Child Life Therapy: Making Clinical Footprints

Miss Sarah Scott1, Mrs Therese Baker1

1The Children’s Hospital At Westmead, Westmead, Australia, 2Agency for Clinical Innovation, St Leonards, Australia


Background: Child Life Therapy (CLT) plays an increasingly integral role in the paediatric burns team; supporting children’s coping, resilience and responses to hospitalisation. Paediatric burns patients and their families have a unique set of needs, requiring a specialised response from health care professionals to achieve optimal outcomes (Butler, 2003).

Reason/Purpose: Evidence based practice is essential for CLTs working in paediatric burns contexts, however little is documented to guide new and emerging CLTs. NSW has had CLT Burns Guidelines accessible through Agency for Clinical Innovation (ACI) since 2011. However, our practice and integration in the multi-disciplinary burns team has evolved indicating a need to update guidelines to better represent our specialised clinical practice and support new practitioners.

Methods: We collated concepts, tools and techniques applicable to CLT practice within a burns context. Draft versions were sent to three external CLTs with experience in Burns to seek feedback. The draft document was also shared with up to 15 colleagues in our local service, including CLTs and Burns Nurse Practitioners before further review by the ACI.

Results: The revised edition, ‘Child Life Therapy Burn Patient Management; Clinical Guide’ covers assessment tools, education/preparation strategies, procedural support techniques, therapeutic play needs and family-centred practice.

Conclusion: These guidelines are designed as a tool to inform and guide Child Life Professionals as they assess, intervene and evaluate their practice. They will also provide vital support to our colleagues working within rural and remote services as we distribute it as a tool through our state-wide burns service, ‘KidsBurns’.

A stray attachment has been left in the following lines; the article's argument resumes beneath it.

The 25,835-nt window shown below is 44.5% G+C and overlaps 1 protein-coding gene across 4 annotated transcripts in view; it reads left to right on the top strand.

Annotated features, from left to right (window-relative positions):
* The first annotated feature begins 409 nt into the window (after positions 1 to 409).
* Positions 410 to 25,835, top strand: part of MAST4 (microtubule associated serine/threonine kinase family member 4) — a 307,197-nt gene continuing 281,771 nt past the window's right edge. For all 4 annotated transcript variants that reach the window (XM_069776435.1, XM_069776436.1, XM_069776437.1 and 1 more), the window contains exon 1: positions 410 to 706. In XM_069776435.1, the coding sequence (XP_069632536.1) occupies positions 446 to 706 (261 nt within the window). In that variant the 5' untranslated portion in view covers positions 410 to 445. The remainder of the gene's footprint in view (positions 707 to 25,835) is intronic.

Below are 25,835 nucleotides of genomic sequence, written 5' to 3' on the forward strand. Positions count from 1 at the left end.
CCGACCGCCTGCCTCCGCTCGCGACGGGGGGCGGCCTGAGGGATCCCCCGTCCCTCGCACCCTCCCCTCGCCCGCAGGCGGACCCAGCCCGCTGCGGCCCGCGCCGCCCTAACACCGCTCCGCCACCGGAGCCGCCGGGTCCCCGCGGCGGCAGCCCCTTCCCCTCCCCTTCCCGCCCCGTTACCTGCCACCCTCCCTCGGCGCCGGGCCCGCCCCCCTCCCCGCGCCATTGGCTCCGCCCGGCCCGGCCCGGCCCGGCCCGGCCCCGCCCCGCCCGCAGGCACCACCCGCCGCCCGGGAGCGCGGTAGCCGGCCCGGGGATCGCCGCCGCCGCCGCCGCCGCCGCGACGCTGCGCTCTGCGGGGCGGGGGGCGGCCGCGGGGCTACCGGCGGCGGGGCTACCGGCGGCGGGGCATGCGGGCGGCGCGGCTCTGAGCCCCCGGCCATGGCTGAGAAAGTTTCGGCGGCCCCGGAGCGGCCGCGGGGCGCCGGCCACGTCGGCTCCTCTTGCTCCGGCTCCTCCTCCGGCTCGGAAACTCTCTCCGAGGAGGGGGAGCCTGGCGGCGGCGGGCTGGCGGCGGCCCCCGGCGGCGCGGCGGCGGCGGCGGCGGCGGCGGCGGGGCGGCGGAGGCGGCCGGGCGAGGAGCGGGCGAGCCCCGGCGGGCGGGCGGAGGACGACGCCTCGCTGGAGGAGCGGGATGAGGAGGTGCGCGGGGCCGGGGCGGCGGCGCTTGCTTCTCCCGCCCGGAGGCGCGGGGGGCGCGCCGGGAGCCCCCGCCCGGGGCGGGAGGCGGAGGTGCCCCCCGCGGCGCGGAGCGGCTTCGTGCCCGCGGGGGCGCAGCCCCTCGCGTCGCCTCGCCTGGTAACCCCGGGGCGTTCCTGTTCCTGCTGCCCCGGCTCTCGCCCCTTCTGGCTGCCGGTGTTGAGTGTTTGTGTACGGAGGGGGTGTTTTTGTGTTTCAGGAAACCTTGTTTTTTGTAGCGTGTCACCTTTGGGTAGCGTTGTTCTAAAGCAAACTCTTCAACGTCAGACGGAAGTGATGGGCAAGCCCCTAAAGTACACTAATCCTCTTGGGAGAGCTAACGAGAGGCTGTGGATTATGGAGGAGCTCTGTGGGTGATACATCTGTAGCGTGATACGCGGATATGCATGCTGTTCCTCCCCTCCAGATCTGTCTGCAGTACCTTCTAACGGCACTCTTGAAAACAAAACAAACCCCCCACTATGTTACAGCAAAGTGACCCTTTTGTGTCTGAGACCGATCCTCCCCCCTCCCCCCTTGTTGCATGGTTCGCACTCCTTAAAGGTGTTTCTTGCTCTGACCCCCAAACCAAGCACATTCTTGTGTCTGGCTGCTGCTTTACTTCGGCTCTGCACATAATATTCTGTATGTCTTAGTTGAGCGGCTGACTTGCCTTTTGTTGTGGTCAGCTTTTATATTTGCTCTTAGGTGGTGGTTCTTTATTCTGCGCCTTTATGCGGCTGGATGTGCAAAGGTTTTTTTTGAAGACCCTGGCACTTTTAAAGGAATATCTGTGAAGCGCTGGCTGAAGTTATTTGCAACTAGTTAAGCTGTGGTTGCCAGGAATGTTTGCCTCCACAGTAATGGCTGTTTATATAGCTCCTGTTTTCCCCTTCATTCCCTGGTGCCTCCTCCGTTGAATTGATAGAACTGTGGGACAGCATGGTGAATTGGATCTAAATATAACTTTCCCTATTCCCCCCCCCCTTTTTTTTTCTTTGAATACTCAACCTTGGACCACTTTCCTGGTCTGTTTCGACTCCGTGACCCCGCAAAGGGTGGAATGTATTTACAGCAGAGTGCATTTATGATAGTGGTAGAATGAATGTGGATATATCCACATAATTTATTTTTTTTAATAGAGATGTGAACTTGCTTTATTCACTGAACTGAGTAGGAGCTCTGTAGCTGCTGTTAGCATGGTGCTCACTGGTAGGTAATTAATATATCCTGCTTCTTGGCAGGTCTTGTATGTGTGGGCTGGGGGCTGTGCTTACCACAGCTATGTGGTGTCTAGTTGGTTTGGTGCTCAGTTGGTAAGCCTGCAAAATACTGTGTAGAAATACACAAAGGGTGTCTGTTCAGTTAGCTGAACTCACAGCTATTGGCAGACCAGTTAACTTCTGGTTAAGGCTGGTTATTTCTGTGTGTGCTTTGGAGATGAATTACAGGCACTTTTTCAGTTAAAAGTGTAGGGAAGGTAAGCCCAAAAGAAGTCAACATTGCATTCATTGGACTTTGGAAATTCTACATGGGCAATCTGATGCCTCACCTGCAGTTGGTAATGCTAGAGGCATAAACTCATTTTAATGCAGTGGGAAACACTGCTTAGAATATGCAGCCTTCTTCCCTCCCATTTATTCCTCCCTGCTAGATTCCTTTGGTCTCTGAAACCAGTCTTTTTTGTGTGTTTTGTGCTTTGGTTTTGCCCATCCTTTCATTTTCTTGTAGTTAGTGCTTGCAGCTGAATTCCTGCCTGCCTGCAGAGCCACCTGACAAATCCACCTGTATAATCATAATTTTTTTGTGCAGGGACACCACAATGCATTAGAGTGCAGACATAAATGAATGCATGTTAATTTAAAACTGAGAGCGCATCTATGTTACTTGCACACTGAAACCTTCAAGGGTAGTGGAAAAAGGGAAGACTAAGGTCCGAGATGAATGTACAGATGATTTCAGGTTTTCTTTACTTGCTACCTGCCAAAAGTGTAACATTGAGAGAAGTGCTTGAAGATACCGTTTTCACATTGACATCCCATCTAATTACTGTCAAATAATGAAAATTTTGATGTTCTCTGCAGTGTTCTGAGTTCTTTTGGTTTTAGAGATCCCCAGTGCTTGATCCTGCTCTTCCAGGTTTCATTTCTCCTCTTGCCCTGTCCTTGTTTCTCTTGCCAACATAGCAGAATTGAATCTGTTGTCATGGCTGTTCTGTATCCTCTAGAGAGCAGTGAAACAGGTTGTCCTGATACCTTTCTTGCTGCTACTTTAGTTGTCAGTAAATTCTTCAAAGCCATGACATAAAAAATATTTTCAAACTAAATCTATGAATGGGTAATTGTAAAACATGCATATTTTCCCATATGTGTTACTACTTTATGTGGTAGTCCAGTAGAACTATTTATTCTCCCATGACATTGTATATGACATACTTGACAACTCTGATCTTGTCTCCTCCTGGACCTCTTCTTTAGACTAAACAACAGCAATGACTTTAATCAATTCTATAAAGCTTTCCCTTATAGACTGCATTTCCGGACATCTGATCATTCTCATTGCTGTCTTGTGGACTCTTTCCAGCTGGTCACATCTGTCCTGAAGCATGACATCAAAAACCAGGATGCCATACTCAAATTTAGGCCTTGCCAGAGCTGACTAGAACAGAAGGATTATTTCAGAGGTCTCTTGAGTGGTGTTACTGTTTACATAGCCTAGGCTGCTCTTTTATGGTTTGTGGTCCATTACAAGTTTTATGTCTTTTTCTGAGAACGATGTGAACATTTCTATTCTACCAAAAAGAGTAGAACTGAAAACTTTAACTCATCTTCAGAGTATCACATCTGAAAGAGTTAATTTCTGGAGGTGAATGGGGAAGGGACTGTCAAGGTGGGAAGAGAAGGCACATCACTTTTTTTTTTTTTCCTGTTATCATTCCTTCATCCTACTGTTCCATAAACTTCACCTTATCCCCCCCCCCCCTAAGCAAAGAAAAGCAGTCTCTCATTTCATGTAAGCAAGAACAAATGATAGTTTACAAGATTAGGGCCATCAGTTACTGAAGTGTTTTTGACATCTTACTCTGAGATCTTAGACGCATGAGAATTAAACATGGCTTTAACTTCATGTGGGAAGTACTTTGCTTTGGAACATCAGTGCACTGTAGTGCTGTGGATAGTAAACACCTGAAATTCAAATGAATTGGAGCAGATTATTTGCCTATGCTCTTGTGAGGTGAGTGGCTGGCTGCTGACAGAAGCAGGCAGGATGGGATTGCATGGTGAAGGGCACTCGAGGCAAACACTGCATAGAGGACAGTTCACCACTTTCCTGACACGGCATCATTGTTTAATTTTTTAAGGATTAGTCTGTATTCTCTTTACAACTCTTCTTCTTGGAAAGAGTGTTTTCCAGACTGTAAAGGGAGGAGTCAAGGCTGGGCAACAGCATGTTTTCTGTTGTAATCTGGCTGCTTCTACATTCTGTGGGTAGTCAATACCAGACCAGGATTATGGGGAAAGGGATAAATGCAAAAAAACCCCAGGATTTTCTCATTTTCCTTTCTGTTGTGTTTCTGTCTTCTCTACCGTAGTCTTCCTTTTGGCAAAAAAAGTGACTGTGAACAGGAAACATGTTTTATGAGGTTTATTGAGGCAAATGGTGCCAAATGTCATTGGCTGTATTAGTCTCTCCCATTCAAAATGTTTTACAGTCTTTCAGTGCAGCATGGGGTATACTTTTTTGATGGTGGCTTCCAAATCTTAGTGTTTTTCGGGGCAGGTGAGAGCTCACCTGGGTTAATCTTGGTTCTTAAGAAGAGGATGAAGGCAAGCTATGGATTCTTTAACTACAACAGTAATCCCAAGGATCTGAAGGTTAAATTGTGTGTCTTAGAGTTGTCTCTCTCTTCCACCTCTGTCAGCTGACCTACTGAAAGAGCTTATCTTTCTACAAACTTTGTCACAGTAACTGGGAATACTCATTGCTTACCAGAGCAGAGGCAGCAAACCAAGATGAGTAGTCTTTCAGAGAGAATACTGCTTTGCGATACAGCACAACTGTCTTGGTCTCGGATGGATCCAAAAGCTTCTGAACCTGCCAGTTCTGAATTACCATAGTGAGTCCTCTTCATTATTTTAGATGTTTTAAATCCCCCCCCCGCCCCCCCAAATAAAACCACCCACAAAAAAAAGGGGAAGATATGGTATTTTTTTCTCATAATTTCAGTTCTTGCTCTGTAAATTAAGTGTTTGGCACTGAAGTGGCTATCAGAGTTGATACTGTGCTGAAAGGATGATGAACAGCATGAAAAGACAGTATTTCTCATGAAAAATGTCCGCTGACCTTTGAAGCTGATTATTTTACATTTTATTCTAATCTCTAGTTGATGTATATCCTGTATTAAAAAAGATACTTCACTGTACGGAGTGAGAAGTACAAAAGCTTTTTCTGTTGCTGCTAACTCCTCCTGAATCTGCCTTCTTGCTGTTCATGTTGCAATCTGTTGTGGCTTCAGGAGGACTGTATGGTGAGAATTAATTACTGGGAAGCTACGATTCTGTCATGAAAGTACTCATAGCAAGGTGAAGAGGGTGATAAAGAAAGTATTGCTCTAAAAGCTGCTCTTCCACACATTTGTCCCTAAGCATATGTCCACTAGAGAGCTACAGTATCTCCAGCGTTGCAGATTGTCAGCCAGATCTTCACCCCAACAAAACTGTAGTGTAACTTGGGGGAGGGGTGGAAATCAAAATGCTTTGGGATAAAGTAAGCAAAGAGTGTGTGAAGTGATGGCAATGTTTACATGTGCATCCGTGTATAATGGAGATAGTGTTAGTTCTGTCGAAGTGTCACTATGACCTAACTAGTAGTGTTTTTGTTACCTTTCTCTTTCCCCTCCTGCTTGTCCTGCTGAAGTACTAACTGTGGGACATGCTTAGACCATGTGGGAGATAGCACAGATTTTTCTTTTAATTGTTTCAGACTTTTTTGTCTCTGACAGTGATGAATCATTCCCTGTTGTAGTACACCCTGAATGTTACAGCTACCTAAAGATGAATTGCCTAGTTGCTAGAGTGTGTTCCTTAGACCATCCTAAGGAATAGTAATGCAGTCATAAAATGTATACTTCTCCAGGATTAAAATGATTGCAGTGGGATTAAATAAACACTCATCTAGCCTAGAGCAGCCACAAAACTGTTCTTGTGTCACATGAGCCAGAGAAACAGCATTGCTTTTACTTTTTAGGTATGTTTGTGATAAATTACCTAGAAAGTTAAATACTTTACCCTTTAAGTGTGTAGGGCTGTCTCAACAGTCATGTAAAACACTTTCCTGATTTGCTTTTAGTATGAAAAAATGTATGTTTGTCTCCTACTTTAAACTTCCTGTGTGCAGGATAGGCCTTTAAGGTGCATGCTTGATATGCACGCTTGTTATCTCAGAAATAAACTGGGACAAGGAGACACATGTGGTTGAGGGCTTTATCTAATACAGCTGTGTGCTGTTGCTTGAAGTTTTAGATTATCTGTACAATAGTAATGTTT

Butler, D. P. 2003, ‘The 21st century burn care team’, Burns, vol. 39, no. 3, pp. 375-379. doi:10.1016/j.burns.2013.01.004.

Agency for clinical innovation 2019, Child life therapy burn patient management; Clinical guide, <>


Sarah Scott has been working as a Child Life Therapist in the NSW Statewide Burns Service at the Children’s Hospital, Westmead for the last five and half years. Sarah’s work in the burns service centres on providing procedural support, procedural education and medical and therapeutic play to paediatric burns patients. Sarah has been involved in the development of new data tools to capture child life intervention and outcomes, education programs for rural clinicians focused on non-pharmacological techniques for management of patients’ pain and anxiety and has co-authored the latest edition of the Child Life Therapy Burns Clinical Guidelines. Sarah is passionate about the importance of trauma-informed care and emotional safety for paediatric burns patients and the value of an inter-disciplinary burns care team.

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